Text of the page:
1050 Brussels – Belgium Excellency, We went to Brasilia, Belem and Altamira with the aim to listen to all sides, to see with our own eyes what is happening and to discuss opinions with all stakeholders. We met many of them - Itamaraty ambassadors, prosecutors (Ministerio Publico Federal) and judges, academics, human rights organization, Movimento Xingu Vivo, villagers, fisherman and -women, indigenous representatives, Bishop Dom Erwin - and we are content that after 2 many attempts from our side to meet with Norte Energia in Altamira and to visit the site we in the end at least in Brasilia we have had the occasion to speak to a representative from Norte Energia, thanks to the effort of the Austrian ambassador Marianne Feldmann. We also had a very good meeting with the Head of the EU Delegation, Ana Paula Zacarias, and Mario Queiro from the EU delegation accompanied us during the visit. We see our delegation not as an attempt to interfere in questions of national sovereignty, as some allege, but as a visit out of concern for values shared between Brazilians and Europeans. And apart from that, in a globalized world, where companies and business every day 'interfere' across borders, we see it is the task of parliamentarians to see to it that universally defined standards are applied everywhere and that companies based in EU member states also live up to these standards wherever they act -Corporate Social Responsibility is a must for any modern company. Our visit, after an attempt for a visit by the Development Committee of the European Parliament at the end of last year, which unfortunately had to be cancelled because of time constraints, we saw and see our visit as an act of solidarity with those in Brazil who share the view that rule of law, participation, consultation and transparency have to be guaranteed. We are convinced that the current Brazilian government shares these values. First result: we left Brazil more worried than when we arrived. We are not convinced by the arguments given by the promoters of the Belo Monte dam, we see it as an example of a development model that has been proven faulty and not fulfilling expectations (even by its promotors) in other parts of the world. 1. We question the need to construct the dam - there are studies f.ex. by WWF Brazil that show that Brazil's energy needs can be covered with investing in energy efficiency and in diversification: renewables (solar, wind, biomass, also small size hydroelectric power plants) - and maybe even less costly than the Belo Monte plant. The problem of the grid not being up to the need of transporting the electricity which is to be produced also came up as a grave concern. The prospect of 11.000 MW will only be met in the rainy season, in the dry or drier seasons the plant will not be able to produce much more than 4.000MW (equivalent to 1.000 windmills) - therefore experts fear that further dams are in preparation. 2. We are worried concerning the conformity of licences with the rule of law and with international conventions (mainly ILO 169) Brazil has signed and rulings Brazil is bound to. A project as big as Belo Monte cannot be constructed on a provisional legal basis and by the logic of „fait accompli“. The Supreme Court is currently shutting up judicial rulings on the basis of a law stemming from dictatorial times („suspensão de segurança“). 3. We are worried concerning the destructive effects of the site. The modification of original construction plans (incl. reduction of flooded area) has changed the form of the destruction, not the destruction itself. Indigenous people's livelihood is being threatened, they are in danger of being exterminated - even if their demarcated territories are not touched directly, as the Itamaraty ambassadors told us. FUNAI seems to have too little staff and resources to be as effective as it should be in defending indigenous peoples' rights according to the Brazilian constitution. Apart from that there is strong pressure from the agro industry, f.ex. in Congress, to reduce indigenous peoples' rights. This has an effect on the indigenous and other poor people in the region: They have the impression they are perceived to be second-class citizens. Environmental damage will be (or is already) irreversible, as we heard from several experts. 4. We question the real objective of the dam: It could a) become a self-service for big companies in search of benefits; and b) serve the aim of facilitate access to mineral (gold, aluminum, etc.) resources. 5. We question whether it will work, as some of the effects have not at all been object of studies accepted by the licensing authorities (so called indirect effects on indigenous and 4 other people who live along the river, flora and fauna, water level dimensions in the Volta Grande after flooding and in the flooded area itself, deforestation and its effect on groundwater and river water levels etc. 6. 40 conditionalities that Norte Energia has to implement before the next licensing step is granted are not being fulfilled in the time span demanded. Apart from that Norte Energia has a huge communication problem: Citizens in the region simply feel totally overrun, not informed, not consulted. As possible remedies we consider necessary: 1. To reinstall the rule of law. Belo Monte must be a legal project, and not a project based on 'fait accompli' before all legal matters have been clarified: The Supreme Court needs to rule on whether proper consultation of indigenous communities has taken place before the first licensing. No matter what the outcome is, it has to be respected, in order to guarantee conformity with the Brazilian Constitution and international commitments . Juridical actions must not be stopped by an outdated law (suspensão de segurança). Workers’ rights have to be guaranteed on the site. Opponents must not be threatened and criminalized. 2. To provide basic services to the region. Access to health, education, proper housing, security and transport are currently privatised and transformed into services which have to be provided by Norte Energia. Business cannot replace basic public responsibilities of the state and its authorities. 3. The government should not let allow itself to be taken hostage by company and big (agro) industry interests. The danger is particularly high in the construction, agroindustry and mining sectors. 4. To engage into a serious discussion on what a sustainable and economic way of energy production in the 21st century should look like. 5. We were very surprised that we had a white car with a man following us in Altamira, taking pictures of us and the people who transported us (taxi driver, boat pilot). We do not think that that is an adequate way of acting with a delegation of parliamentarians. Finally: We went to Brazil in a crucial moment, where people out in the streets question access to rights and consultative processes. We know it is a difficult moment for the Brazilian government. But the cards are on the table. We found many convincing arguments that Brazil can do without Belo Monte. We want to engage in a constructive dialogue with the Brazilian government, with Norte Energia and with the European companies involved. MEP Ulrike Lunacek (Austria)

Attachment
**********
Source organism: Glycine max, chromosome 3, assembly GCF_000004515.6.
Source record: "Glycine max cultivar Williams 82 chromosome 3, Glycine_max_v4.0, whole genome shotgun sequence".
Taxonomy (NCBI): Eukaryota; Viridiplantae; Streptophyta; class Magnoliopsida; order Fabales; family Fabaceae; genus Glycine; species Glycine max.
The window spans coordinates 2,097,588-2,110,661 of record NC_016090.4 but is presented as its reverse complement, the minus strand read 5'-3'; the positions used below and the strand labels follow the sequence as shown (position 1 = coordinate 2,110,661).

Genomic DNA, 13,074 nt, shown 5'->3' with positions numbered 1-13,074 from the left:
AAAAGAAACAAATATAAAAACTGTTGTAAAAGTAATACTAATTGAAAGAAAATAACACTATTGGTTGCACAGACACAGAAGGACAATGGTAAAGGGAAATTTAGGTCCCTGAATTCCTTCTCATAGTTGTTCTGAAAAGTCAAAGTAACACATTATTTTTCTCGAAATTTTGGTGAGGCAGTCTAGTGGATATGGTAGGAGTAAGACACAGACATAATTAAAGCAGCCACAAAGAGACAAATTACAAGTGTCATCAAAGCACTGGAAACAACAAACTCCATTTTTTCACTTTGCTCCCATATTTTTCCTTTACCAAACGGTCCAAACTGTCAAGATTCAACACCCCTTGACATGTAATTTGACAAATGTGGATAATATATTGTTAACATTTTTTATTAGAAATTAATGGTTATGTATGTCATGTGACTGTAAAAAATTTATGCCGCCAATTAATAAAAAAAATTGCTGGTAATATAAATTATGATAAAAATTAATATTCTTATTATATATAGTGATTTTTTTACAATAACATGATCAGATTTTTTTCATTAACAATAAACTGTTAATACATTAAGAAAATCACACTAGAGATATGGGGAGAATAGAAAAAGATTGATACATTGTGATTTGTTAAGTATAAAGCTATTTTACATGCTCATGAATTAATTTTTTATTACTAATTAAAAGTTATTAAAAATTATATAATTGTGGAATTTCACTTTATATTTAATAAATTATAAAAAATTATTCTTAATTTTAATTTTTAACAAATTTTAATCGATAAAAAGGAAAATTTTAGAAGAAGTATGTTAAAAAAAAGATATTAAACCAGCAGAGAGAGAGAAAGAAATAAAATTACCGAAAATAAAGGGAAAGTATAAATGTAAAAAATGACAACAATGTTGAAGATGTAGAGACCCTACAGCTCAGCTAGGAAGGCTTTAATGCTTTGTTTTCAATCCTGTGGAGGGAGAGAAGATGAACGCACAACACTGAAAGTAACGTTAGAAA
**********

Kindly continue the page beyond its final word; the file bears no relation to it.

Vice-President Greens/EFA Group MEP Eva Joly (France)
President Development Committee MEP Catherine Grèze
Member Development Committee and Eurolat

Brussels, July 17th, 2013